Whatever one makes of the current claims about the effects of our supposed Age of Distraction, it should be evident that their cause is unlikely to be the workings of new technology. The experience of the past indicates that most of the troubles attributed to the internet and digital technology have served as topics of concern in previous centuries. Contributions on the current challenges facing readers recycle an age-old mantra that there is too much choice, too much information and too much change. It is far more likely that our current predicament is not the availability of powerful and exciting new technologies of communication, but an uncertainty about what to communicate.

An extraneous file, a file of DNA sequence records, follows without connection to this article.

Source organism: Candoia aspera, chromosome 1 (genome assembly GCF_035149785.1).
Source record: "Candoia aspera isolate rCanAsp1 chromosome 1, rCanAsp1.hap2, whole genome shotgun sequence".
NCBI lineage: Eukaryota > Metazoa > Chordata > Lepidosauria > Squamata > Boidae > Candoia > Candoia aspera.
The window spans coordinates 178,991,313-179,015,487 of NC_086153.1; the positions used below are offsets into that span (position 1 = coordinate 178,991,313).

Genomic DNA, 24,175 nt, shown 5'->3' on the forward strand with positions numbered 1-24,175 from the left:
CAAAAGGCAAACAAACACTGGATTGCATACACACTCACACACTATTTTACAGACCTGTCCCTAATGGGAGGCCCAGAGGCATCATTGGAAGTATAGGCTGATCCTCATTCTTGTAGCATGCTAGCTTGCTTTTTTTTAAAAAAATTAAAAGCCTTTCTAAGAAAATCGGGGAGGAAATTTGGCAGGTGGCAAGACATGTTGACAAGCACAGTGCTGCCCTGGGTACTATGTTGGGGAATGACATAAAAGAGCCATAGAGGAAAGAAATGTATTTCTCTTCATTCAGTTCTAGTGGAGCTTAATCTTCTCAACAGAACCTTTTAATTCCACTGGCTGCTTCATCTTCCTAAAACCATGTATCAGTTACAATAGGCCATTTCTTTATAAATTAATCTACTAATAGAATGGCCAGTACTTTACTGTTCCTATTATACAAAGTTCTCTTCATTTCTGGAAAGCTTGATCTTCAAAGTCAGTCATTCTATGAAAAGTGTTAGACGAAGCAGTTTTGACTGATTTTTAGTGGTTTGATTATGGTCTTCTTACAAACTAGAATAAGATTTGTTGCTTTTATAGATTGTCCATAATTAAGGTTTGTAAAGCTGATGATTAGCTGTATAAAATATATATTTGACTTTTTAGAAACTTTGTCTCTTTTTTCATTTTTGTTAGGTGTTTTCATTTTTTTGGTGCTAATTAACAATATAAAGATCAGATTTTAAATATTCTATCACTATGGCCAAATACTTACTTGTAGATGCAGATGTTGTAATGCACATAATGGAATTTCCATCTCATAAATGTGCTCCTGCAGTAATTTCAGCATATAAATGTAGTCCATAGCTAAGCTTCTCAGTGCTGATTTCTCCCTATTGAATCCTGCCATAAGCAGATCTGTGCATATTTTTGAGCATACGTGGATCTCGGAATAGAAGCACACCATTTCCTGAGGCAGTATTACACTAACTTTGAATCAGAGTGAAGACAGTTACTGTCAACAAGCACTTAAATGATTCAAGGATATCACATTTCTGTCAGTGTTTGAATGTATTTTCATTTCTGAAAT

Age of Distraction: Why the idea digital devices are destroying our concentration and memory is a myth | Frank Furedi. Furedi does not offer any evidence for what he belives is the “far more likely” explanation for “our current predicament.” He just says that his view is more likely. He does not explain what he thinks “our current predicament” is. He disbelieves the studies suggesting that human concentration and memory are affected by the use of digital devices, but he does not say why he disbelieves them: he offers no reasons for doubting their conclusions. He notes that rhetorically similar comments have been made about other technologies in the past, but does not inquire whether those earlier comments were right or wrong, nor does he explain how critiques of some past technologies are relevant to the assessment of other technologies today. He has written a good many words here without showing any curosity about the truth, and without providing evidence to support a single one of his claims. Perhaps he was too distracted to do the job properly.